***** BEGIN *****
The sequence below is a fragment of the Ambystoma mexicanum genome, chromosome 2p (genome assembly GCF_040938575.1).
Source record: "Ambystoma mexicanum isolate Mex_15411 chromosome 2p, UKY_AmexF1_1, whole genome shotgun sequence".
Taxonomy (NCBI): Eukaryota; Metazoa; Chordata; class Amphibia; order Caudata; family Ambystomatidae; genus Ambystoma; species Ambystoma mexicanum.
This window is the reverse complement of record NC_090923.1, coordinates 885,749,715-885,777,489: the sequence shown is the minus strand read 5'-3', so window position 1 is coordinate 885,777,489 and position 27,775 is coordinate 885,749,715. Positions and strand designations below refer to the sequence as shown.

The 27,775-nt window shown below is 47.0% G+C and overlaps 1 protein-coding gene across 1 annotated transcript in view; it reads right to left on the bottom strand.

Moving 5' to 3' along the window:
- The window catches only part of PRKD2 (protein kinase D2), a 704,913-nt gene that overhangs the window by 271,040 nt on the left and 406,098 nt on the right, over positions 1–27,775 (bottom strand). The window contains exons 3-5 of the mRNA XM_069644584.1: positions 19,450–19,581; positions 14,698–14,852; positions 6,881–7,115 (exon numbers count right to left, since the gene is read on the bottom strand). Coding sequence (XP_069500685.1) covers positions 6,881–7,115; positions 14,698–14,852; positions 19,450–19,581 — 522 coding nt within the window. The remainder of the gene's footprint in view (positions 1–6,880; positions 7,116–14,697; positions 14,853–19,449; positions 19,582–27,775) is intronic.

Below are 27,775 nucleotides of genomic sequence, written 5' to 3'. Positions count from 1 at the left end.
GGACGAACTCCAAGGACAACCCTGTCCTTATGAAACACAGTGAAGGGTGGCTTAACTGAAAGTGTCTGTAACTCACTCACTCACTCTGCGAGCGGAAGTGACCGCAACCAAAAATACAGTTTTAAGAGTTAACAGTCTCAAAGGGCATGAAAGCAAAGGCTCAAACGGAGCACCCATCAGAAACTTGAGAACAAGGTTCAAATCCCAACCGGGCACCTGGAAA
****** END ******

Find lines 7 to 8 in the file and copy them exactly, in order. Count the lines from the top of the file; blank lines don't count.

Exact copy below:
- The window catches only part of PRKD2 (protein kinase D2), a 704,913-nt gene that overhangs the window by 271,040 nt on the left and 406,098 nt on the right, over positions 1–27,775 (bottom strand). The window contains exons 3-5 of the mRNA XM_069644584.1: positions 19,450–19,581; positions 14,698–14,852; positions 6,881–7,115 (exon numbers count right to left, since the gene is read on the bottom strand). Coding sequence (XP_069500685.1) covers positions 6,881–7,115; positions 14,698–14,852; positions 19,450–19,581 — 522 coding nt within the window. The remainder of the gene's footprint in view (positions 1–6,880; positions 7,116–14,697; positions 14,853–19,449; positions 19,582–27,775) is intronic.

Below are 27,775 nucleotides of genomic sequence, written 5' to 3'. Positions count from 1 at the left end.